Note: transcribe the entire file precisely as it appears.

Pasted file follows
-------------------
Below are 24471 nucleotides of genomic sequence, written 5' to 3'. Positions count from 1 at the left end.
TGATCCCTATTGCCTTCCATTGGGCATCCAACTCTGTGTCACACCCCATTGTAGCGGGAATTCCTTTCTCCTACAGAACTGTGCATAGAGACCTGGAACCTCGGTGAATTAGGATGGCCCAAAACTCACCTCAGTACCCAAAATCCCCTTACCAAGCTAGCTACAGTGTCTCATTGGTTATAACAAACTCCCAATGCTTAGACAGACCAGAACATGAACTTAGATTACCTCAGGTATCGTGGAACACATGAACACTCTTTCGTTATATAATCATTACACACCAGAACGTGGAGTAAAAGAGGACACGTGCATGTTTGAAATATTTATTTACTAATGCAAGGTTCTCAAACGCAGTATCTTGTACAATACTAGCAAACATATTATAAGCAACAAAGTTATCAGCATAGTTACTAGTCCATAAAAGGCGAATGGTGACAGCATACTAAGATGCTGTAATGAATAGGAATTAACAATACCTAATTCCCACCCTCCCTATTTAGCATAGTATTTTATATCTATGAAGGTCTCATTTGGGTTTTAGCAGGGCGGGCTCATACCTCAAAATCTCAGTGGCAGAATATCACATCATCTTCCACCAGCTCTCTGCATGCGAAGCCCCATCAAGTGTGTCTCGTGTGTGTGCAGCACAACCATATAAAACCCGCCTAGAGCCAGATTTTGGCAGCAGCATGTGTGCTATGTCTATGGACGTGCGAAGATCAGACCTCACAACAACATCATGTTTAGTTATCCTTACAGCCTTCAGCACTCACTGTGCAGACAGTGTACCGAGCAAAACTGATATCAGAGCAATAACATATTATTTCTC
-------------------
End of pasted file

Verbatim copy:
Below are 24471 nucleotides of genomic sequence, written 5' to 3'. Positions count from 1 at the left end.
TGATCCCTATTGCCTTCCATTGGGCATCCAACTCTGTGTCACACCCCATTGTAGCGGGAATTCCTTTCTCCTACAGAACTGTGCATAGAGACCTGGAACCTCGGTGAATTAGGATGGCCCAAAACTCACCTCAGTACCCAAAATCCCCTTACCAAGCTAGCTACAGTGTCTCATTGGTTATAACAAACTCCCAATGCTTAGACAGACCAGAACATGAACTTAGATTACCTCAGGTATCGTGGAACACATGAACACTCTTTCGTTATATAATCATTACACACCAGAACGTGGAGTAAAAGAGGACACGTGCATGTTTGAAATATTTATTTACTAATGCAAGGTTCTCAAACGCAGTATCTTGTACAATACTAGCAAACATATTATAAGCAACAAAGTTATCAGCATAGTTACTAGTCCATAAAAGGCGAATGGTGACAGCATACTAAGATGCTGTAATGAATAGGAATTAACAATACCTAATTCCCACCCTCCCTATTTAGCATAGTATTTTATATCTATGAAGGTCTCATTTGGGTTTTAGCAGGGCGGGCTCATACCTCAAAATCTCAGTGGCAGAATATCACATCATCTTCCACCAGCTCTCTGCATGCGAAGCCCCATCAAGTGTGTCTCGTGTGTGTGCAGCACAACCATATAAAACCCGCCTAGAGCCAGATTTTGGCAGCAGCATGTGTGCTATGTCTATGGACGTGCGAAGATCAGACCTCACAACAACATCATGTTTAGTTATCCTTACAGCCTTCAGCACTCACTGTGCAGACAGTGTACCGAGCAAAACTGATATCAGAGCAATAACATATTATTTCTC